When out off-leash or with a long line, make sure you're also rewarding any and every time the puppy chooses to check in with you, even it it's just a pause to look back at a distance, you can still make a big verbal fuss about what a good girl she is! This reinforces that you're great to be around and come back to, even outside of a recall cue.

Make releasing her back to the environment part of your reward. You call, give her a treat and a fuss, and then deliberately give her a release cue like "free" or "go run" or whatever you want. You may have to ask her for a sit or other stationary behavior before you do this, at least at first, to pre-empt her running off on her own. This small change actually gives you a reward that's way better than any treat or toy for most dogs - freedom! When you use freedom and access to the environment as a reward, you're giving the dog what they want the most in that moment, and it makes recalls even more valuable because the reward is more valuable. Sounds counterintuitive, I know, but trust me, it's extremely effective. It also reinforces that coming to you is not the end of off-leash time, which is super important for keeping a recall strong.

If and only if it is safe to do so, you can also release her to run after birds and critters. This is something I would ONLY do in an area that's securely fenced (she won't try to jump or scale it when she's in drive), and when the critter in question is clearly going to be able to easily escape. It's the same principle as above, but even more rewarding for a prey driven dog. I would NOT do this when out in the woods or field, because many prey driven dogs will just keep going and going and you'll lose them.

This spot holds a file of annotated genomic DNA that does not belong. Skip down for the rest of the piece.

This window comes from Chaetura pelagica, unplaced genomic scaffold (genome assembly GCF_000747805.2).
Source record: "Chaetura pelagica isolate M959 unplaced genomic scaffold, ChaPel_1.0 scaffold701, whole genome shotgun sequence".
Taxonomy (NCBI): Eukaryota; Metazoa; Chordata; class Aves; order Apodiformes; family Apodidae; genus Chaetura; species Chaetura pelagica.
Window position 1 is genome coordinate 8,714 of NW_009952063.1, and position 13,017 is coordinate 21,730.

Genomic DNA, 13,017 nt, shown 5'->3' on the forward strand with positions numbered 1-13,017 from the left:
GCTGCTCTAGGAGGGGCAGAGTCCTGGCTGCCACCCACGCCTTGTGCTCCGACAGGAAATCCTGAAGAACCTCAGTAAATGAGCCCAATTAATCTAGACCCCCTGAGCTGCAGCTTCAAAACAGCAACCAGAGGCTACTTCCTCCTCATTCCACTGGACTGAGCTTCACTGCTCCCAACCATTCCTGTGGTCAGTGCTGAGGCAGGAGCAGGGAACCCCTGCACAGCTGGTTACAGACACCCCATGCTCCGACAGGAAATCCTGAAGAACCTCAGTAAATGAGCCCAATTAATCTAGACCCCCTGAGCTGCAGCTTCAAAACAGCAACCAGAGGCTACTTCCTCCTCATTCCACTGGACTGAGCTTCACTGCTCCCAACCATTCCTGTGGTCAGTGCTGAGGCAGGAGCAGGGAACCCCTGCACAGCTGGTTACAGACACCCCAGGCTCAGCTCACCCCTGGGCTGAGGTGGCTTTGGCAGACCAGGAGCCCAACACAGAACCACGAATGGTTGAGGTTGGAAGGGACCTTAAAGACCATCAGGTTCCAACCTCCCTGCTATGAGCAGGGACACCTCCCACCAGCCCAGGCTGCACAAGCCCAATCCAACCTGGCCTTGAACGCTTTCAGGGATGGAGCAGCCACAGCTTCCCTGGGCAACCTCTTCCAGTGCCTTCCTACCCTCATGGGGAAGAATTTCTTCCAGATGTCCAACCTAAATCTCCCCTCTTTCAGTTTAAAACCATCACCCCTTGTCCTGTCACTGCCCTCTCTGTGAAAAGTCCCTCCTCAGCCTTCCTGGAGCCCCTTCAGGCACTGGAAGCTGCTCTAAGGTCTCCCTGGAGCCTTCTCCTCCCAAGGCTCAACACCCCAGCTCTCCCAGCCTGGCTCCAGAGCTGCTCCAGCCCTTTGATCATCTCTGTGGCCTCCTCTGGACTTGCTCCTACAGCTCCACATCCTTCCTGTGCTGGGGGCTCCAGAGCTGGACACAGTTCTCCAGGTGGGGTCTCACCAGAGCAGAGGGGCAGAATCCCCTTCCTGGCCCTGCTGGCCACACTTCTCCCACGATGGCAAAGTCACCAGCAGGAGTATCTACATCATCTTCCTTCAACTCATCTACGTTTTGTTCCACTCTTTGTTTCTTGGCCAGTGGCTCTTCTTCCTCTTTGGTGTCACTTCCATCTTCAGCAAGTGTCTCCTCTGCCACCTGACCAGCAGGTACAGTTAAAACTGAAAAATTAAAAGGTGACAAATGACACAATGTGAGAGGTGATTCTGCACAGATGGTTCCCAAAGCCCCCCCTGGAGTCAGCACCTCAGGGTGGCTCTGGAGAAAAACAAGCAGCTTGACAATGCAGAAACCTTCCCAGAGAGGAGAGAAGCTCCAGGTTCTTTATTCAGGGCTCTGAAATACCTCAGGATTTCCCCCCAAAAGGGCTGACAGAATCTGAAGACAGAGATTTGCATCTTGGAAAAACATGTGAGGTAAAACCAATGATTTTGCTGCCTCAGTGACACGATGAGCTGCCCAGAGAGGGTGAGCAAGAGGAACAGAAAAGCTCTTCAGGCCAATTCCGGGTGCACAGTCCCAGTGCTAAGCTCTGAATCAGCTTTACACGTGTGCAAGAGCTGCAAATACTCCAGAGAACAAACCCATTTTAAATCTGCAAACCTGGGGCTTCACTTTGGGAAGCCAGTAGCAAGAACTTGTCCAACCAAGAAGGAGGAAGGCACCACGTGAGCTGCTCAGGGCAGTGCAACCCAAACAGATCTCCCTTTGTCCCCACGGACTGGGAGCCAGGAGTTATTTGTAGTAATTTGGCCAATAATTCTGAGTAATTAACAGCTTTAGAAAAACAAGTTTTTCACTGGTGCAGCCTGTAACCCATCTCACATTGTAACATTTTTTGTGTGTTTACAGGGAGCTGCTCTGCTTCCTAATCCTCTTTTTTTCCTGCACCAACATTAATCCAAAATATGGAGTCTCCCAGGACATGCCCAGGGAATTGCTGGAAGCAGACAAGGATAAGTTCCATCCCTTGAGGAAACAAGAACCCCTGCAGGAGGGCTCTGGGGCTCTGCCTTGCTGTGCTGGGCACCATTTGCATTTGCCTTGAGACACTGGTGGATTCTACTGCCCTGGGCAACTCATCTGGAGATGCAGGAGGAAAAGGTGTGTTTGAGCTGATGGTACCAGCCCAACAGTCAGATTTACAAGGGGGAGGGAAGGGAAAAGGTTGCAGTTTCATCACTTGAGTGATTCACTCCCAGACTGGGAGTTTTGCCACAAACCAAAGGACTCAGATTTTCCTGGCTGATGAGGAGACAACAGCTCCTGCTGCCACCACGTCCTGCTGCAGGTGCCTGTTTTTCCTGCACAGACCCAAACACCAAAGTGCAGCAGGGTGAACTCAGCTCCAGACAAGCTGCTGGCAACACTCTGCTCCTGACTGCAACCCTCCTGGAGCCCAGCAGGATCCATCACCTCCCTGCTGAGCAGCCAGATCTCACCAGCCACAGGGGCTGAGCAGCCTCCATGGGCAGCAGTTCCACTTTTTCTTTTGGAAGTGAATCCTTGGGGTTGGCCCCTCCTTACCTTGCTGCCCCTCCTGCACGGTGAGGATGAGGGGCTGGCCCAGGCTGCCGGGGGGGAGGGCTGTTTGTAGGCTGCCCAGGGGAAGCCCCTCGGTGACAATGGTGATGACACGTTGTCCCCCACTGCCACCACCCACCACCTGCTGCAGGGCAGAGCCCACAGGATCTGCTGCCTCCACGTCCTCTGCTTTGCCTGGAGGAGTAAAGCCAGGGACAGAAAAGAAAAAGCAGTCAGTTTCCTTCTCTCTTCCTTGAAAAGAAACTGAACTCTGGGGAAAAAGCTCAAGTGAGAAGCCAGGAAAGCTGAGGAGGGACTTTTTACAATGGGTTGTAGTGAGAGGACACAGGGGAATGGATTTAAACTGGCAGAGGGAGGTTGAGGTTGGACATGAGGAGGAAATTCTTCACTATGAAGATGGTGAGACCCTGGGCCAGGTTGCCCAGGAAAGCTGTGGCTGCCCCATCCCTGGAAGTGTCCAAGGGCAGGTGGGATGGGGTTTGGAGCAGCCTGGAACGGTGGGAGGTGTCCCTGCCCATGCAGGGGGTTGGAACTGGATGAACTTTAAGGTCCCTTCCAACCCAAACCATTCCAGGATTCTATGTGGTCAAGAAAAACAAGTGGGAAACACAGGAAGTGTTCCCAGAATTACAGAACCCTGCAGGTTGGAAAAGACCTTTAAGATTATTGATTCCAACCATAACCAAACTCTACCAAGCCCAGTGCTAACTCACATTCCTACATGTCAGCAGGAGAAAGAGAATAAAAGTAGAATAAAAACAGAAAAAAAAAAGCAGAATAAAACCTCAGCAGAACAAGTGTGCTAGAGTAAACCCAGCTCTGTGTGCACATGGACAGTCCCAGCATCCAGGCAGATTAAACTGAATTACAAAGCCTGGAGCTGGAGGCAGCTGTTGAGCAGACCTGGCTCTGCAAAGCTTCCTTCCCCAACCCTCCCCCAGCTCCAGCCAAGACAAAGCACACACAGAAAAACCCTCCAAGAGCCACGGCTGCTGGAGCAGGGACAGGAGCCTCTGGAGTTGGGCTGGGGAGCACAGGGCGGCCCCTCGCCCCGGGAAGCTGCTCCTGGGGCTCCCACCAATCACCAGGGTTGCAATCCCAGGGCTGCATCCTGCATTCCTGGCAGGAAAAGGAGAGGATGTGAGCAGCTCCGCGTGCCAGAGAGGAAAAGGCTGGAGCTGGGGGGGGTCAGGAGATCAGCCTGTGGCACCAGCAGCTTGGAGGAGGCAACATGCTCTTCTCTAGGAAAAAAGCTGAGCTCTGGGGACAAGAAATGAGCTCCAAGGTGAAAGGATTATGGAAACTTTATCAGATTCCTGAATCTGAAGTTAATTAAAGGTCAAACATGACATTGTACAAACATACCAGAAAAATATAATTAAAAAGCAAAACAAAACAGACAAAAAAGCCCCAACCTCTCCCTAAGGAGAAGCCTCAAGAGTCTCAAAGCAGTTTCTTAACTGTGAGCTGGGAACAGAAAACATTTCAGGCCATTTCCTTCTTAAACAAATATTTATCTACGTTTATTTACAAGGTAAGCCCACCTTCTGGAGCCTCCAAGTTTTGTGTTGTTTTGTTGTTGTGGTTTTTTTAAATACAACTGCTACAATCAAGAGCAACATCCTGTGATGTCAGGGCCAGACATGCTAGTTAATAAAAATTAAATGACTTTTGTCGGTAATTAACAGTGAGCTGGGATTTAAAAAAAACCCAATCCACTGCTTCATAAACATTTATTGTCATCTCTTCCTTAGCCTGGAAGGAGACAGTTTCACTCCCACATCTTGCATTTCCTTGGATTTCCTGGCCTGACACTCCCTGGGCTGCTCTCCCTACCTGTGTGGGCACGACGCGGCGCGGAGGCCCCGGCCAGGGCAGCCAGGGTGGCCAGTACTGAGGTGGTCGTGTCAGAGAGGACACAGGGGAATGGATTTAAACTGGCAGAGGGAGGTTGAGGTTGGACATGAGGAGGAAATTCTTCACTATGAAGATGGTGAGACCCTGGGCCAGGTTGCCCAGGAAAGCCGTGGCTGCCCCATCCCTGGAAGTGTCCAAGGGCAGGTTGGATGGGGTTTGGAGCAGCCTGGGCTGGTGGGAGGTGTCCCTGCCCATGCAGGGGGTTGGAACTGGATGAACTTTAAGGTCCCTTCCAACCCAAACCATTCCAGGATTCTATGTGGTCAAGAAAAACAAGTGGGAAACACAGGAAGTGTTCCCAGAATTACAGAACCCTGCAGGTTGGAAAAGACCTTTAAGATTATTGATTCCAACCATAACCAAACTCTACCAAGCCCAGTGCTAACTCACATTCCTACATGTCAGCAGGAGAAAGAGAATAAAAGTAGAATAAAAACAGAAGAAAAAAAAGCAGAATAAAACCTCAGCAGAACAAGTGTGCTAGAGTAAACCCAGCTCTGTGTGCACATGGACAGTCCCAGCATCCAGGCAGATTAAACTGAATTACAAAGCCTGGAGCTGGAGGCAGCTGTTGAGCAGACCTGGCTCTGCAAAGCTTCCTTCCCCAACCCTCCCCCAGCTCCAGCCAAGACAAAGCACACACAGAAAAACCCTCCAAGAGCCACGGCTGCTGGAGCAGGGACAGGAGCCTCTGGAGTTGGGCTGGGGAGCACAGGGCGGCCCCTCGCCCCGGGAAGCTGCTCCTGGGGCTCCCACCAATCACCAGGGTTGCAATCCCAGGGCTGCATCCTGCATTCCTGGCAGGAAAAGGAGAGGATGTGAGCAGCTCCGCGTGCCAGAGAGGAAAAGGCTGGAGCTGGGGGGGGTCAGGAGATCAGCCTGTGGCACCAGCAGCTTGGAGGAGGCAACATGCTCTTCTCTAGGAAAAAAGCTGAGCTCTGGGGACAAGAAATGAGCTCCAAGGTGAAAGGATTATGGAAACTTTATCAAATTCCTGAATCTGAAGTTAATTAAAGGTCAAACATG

Also remember that she's an adolescent now. It's very common for adolescent dogs to become more environment focused and less glued to their person's side, and it's also common for them to test boundaries on behaviors they used to be brilliant at. Sometimes that means you have to revoke privileges like off-leash time until they mature some and are more level-headed and reliable again. But keep up with the training, because even if she's acting like a teenage tyrant, the foundation you're building will matter as she grows into an adult dog!
 

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It took me 2 years to get a reliable recall off leash.

There's no way your 7 month old is ready.
 

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A lot of it has to do with age. At 7 months, the dog is still a puppy and just doesn't have the presence of mind to turn off their impulse to chase and respond to the recall. It's best to keep them on a long line until they grow a brain again.

I also always kept a really great "super special" treat, like hot dogs or deli meat, that he never got except for when he did a difficult recall, like when there was an interesting animal to chase. A recall like that always resulted in a jackpot of special treats and a party.